Cramped fingers got you down? Well texters and smartphone users may soon find some relief with emerging technology that essentially uses a skin-based interface to turn the human body into a touchscreen.
The method, called Skinput, lets the skin be used as a finger input system, using non-invasive, wearable bio-acoustic sensor. It marries two technologies: the detection of ultralow-frequency sound produced by tapping the skin with a finger and microchip-sized \'pico\' projectors available in some cellphones, according to news reports.
Researchers’ prototype device uses an armband, which beams a keyboard or menu on the user’s forearm. Then an acoustic detector housed in the armband, calculates which section of the display the users wants activated, Yahoo News said.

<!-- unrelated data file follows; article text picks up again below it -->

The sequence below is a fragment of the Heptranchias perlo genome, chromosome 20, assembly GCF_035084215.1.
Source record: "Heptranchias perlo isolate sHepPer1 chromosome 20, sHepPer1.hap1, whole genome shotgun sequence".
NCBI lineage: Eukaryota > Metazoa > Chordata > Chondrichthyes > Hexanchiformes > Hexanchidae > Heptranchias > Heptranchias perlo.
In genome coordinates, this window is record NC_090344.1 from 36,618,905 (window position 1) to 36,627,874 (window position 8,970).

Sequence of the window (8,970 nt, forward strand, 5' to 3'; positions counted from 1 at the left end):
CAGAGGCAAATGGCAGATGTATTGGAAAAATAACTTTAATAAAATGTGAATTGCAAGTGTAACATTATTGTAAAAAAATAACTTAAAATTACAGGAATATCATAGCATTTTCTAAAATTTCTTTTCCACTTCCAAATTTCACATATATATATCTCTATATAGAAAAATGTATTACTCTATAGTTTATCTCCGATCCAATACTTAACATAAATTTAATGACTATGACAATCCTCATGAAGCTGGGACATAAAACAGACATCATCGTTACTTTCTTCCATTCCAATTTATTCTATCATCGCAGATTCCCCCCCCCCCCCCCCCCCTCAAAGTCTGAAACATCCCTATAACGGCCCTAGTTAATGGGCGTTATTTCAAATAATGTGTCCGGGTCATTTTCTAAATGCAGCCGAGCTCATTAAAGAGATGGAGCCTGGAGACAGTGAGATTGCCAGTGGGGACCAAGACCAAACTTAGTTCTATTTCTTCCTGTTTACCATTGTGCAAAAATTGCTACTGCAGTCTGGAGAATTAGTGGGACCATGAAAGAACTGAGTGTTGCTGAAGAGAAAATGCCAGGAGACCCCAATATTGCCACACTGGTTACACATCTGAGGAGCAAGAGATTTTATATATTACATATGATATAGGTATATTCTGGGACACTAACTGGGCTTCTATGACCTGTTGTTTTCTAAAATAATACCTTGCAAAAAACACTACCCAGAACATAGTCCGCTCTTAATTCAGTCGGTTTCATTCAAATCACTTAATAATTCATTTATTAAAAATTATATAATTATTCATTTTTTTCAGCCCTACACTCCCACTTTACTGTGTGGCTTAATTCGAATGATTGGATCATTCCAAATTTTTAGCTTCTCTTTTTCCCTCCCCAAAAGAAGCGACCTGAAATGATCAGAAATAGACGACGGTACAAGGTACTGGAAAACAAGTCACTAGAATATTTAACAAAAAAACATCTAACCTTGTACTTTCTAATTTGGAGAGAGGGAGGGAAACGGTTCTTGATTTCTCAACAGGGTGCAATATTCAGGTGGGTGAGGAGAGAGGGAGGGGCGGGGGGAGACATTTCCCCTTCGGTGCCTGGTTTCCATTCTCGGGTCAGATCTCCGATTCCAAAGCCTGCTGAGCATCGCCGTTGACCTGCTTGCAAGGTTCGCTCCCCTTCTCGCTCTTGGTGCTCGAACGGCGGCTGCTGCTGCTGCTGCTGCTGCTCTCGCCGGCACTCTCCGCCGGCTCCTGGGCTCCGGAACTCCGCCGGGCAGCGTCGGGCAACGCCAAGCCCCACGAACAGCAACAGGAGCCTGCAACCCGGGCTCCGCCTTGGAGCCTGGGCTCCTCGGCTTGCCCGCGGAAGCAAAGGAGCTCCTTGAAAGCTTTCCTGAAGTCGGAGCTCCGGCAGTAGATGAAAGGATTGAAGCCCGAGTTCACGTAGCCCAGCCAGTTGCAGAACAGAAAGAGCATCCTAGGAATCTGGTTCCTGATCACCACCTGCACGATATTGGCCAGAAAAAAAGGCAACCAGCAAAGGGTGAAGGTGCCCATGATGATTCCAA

For example, users could control an iPod mounted with armband and select their tunes with the skin-touch input while on the move.
The technology was developed by Microsoft and Carnegie Mellon University.
“In our prototype system, we choose to focus on the arm (although the technique could be applied elsewhere),” researchers said. “This is an attractive area to appropriate as it provides considerable surface area for interaction, including a contiguous and flat area for projection.”
So, what’s coming next? Researchers appear to have big plans. Beyond iPods, perhaps users can place calls by dialing numbers on their forearms with the technology. The possibilities are endless.